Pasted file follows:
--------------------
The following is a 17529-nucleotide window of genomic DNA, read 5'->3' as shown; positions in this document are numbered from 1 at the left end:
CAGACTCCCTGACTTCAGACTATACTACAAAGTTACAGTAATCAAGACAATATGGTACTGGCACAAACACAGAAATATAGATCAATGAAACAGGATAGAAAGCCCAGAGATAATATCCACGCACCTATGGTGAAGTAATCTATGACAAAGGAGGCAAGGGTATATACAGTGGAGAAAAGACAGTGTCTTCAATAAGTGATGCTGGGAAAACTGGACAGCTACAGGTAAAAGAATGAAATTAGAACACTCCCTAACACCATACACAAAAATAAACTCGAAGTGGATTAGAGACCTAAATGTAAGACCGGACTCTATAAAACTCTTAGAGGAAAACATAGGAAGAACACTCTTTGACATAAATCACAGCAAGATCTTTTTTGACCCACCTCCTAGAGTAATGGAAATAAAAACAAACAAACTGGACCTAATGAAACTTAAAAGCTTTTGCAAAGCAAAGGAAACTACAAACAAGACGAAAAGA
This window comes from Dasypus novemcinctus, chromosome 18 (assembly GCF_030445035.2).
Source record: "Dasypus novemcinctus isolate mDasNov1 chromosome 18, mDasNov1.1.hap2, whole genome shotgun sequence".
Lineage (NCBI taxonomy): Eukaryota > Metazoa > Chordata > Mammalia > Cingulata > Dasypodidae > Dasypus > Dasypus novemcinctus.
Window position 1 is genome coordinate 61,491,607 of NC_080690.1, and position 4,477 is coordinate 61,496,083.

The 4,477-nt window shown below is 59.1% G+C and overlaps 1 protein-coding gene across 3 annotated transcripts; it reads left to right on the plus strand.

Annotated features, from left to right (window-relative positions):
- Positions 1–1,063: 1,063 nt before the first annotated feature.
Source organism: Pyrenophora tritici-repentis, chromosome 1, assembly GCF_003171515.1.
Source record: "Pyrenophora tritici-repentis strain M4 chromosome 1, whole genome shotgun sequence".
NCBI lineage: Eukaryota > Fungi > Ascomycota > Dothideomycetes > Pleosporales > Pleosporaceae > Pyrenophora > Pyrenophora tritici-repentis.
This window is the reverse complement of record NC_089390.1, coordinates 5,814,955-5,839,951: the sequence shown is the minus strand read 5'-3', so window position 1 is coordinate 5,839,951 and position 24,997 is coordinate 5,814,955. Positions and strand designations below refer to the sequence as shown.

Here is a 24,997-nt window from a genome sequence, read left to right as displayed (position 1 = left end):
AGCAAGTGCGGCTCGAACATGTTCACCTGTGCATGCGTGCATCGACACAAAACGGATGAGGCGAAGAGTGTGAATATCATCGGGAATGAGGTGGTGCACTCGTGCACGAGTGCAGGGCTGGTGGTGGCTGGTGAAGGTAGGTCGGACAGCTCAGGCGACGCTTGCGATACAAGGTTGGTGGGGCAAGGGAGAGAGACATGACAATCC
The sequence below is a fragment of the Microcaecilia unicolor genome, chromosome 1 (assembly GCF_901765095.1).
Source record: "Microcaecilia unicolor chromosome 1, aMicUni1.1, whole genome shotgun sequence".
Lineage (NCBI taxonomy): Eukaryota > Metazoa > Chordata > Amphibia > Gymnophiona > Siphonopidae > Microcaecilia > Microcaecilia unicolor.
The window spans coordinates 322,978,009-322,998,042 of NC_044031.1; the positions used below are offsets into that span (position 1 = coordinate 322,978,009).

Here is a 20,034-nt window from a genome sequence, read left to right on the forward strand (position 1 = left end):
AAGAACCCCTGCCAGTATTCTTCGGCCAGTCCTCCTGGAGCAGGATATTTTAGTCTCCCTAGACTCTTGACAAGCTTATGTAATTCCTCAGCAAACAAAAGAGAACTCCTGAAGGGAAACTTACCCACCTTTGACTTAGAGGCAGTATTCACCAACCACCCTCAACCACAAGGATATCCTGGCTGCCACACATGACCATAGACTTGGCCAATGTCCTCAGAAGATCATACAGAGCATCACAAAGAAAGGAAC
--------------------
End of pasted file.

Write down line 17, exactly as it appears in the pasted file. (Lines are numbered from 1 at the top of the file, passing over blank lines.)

Source record: "Microcaecilia unicolor chromosome 1, aMicUni1.1, whole genome shotgun sequence".